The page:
# %%
from sklearn.metrics import balanced_accuracy_score
balanced_accuracy = balanced_accuracy_score(target_test, target_predicted)
print(f"Balanced accuracy: {balanced_accuracy:.3f}")
# %% [markdown]
# The balanced accuracy is equivalent to accuracy in the context of balanced
# classes. It is defined as the average recall obtained on each class.
#
# ## Evaluation and different probability thresholds
#
# All statistics that we presented up to now rely on `classifier.predict` which
# outputs the most likely label. We haven't made use of the probability
# associated with this prediction, which gives the confidence of the classifier
# in this prediction. By default, the prediction of a classifier corresponds to
# a threshold of 0.5 probability in a binary classification problem. We can
# quickly check this relationship with the classifier that we trained.
# %%
target_proba_predicted = pd.DataFrame(
classifier.predict_proba(data_test), columns=classifier.classes_
)
target_proba_predicted[:5]
# %%
target_predicted = classifier.predict(data_test)
target_predicted[:5]
# %% [markdown]
# Since probabilities sum to 1 we can get the class with the highest probability
# without using the threshold 0.5.
# %%
equivalence_pred_proba = (
target_proba_predicted.idxmax(axis=1).to_numpy() == target_predicted
)
np.all(equivalence_pred_proba)
# %% [markdown]
# The default decision threshold (0.5) might not be the best threshold that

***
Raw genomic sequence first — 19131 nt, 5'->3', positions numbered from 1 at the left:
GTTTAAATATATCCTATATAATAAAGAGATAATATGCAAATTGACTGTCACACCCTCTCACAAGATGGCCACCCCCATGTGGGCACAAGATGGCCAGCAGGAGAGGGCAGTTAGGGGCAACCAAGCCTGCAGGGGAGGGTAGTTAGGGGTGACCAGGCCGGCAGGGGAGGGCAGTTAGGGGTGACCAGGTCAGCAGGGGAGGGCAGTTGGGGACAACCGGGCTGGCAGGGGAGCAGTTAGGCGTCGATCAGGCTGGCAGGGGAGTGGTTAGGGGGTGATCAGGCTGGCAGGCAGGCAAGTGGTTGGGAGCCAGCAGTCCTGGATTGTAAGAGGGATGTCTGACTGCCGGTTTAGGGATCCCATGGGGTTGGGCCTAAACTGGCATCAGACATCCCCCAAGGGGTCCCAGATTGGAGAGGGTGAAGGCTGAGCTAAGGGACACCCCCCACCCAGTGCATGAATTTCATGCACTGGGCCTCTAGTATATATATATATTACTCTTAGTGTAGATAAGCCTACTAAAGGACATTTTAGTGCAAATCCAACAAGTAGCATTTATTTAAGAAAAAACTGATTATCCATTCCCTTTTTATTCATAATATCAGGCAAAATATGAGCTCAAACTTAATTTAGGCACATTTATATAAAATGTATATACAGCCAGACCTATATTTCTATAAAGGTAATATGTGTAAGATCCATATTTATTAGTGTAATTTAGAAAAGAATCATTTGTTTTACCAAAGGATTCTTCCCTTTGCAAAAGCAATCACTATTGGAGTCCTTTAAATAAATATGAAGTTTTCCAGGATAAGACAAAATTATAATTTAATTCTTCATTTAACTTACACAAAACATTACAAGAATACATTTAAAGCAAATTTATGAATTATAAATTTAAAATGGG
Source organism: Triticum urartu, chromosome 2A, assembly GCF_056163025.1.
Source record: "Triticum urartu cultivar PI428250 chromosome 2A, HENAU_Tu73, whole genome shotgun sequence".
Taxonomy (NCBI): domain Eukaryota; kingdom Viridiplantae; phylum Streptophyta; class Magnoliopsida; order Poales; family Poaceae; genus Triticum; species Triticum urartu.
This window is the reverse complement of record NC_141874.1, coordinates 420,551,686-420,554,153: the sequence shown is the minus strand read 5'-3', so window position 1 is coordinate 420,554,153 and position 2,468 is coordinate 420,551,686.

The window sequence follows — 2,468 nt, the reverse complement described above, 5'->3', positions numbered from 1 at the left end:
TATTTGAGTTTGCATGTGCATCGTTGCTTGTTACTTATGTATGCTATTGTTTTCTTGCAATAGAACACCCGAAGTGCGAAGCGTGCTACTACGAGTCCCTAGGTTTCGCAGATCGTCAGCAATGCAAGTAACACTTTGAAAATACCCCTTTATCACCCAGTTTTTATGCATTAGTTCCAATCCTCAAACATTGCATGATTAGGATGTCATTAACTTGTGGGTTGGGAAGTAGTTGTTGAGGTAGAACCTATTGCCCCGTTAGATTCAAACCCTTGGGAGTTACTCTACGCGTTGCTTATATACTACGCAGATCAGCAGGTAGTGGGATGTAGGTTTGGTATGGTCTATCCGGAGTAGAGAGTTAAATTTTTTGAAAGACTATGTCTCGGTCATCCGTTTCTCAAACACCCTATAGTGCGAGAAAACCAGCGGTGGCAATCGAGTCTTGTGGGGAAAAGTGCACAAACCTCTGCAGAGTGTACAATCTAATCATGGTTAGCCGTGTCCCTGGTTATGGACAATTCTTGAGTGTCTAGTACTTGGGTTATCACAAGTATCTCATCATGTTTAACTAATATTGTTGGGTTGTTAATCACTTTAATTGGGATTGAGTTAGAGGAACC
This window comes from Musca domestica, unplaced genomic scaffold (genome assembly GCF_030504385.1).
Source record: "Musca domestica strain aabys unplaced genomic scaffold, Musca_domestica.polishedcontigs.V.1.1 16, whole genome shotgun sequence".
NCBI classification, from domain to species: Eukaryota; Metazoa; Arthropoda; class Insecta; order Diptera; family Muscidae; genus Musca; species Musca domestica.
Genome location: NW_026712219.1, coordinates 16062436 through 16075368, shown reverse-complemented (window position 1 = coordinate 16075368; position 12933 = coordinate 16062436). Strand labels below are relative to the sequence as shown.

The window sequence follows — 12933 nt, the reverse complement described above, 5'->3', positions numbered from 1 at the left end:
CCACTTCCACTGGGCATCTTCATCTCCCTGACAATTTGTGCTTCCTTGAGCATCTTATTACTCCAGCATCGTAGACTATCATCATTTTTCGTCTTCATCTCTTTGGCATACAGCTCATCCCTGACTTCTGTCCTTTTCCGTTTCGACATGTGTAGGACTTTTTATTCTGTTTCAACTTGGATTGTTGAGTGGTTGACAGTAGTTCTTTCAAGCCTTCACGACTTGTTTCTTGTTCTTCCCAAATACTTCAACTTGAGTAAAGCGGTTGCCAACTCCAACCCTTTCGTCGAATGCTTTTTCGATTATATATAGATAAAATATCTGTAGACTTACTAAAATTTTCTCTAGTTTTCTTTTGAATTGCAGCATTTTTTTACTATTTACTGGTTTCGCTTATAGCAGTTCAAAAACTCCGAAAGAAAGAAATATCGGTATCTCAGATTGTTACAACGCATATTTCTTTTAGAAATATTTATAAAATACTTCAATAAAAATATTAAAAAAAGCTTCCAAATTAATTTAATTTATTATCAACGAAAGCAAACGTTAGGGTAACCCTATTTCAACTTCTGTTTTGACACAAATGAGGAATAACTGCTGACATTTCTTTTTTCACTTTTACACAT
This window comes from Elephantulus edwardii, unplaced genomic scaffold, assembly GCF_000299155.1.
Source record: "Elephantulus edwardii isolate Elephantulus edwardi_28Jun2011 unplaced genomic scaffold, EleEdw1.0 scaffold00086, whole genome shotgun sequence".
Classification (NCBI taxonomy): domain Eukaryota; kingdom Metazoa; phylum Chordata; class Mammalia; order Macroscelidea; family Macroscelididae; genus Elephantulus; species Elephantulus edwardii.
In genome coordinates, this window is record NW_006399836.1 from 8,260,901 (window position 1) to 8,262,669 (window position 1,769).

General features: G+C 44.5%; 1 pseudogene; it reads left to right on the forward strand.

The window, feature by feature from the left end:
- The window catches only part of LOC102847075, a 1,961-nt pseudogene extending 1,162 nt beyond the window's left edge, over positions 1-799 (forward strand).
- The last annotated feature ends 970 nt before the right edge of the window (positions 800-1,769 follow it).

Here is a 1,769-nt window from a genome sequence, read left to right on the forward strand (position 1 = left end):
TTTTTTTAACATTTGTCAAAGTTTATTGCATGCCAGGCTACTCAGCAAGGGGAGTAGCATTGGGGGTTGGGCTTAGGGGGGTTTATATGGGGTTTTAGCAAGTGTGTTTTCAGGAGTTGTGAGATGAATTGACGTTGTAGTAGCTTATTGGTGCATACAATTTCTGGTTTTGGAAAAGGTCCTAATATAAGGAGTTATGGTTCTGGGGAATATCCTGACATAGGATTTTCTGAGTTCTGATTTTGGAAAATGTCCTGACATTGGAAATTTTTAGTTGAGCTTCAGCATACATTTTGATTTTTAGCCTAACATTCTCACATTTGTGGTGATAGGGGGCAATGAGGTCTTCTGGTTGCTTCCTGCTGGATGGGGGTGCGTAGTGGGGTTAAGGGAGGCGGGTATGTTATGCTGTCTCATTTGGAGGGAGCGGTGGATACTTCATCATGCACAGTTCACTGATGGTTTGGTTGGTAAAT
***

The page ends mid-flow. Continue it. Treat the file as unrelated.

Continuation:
# leads to optimal generalization performance of our classifier. In this case,
# one can vary the decision threshold, and therefore the underlying prediction,
# and compute the same statistics presented earlier. Usually, the two metrics
# recall and precision are computed and plotted on a graph. Each metric plotted
# on a graph axis and each point on the graph corresponds to a specific decision
# threshold. Let's start by computing the precision-recall curve.
# %%
from sklearn.metrics import PrecisionRecallDisplay
disp = PrecisionRecallDisplay.from_estimator(
classifier, data_test, target_test, pos_label="donated", marker="+"
)
disp = PrecisionRecallDisplay.from_estimator(
dummy_classifier,
data_test,
target_test,
pos_label="donated",
color="tab:orange",
linestyle="--",
ax=disp.ax_,
)
plt.xlabel("Recall (also known as TPR or sensitivity)")
plt.ylabel("Precision (also known as PPV)")
plt.xlim(0, 1)
plt.ylim(0, 1)
plt.legend(bbox_to_anchor=(1.05, 0.8), loc="upper left")
_ = disp.ax_.set_title("Precision-recall curve")
# %% [markdown]
# ```{tip}
# Scikit-learn will return a display containing all plotting element. Notably,
# displays will expose a matplotlib axis, named `ax_`, that can be used to add
# new element on the axis.
# You can refer to the documentation to have more information regarding the
# [visualizations in scikit-learn](https://scikit-learn.org/stable/visualizations.html#visualizations)
# ```
#
# On this curve, each blue cross corresponds to a level of probability which we
# used as a decision threshold. We can see that, by varying this decision
# threshold, we get different precision vs. recall values.
#
# A perfect classifier would have a precision of 1 for all recall values. A